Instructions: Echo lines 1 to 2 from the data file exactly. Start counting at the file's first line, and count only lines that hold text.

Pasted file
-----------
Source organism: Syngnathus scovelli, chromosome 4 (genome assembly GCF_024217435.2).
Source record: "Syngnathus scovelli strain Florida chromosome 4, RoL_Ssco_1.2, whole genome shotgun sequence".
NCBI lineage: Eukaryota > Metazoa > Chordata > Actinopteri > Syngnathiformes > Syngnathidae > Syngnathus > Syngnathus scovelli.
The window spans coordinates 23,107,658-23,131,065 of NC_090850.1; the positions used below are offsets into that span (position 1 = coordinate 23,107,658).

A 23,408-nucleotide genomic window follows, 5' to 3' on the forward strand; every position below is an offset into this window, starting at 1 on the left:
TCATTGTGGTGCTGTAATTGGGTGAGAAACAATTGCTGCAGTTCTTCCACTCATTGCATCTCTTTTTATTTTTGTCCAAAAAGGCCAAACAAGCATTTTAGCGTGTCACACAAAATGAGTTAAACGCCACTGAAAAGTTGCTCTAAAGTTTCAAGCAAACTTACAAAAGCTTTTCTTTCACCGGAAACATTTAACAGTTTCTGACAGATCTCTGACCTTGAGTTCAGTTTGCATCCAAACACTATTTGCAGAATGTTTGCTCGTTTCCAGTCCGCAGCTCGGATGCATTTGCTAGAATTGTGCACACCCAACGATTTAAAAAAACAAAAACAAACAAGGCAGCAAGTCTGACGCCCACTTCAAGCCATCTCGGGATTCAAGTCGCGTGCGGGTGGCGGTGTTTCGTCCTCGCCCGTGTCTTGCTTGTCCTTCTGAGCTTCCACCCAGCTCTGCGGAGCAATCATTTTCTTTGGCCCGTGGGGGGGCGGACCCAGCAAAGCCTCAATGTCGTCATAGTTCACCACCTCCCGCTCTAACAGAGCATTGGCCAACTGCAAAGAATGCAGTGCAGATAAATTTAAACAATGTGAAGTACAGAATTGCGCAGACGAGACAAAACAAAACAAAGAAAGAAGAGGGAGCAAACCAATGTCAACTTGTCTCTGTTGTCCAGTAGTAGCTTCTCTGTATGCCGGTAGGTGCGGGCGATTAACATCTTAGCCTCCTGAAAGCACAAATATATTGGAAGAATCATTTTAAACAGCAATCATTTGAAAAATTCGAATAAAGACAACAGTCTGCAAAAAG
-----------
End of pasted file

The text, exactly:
Source organism: Syngnathus scovelli, chromosome 4 (genome assembly GCF_024217435.2).
Source record: "Syngnathus scovelli strain Florida chromosome 4, RoL_Ssco_1.2, whole genome shotgun sequence".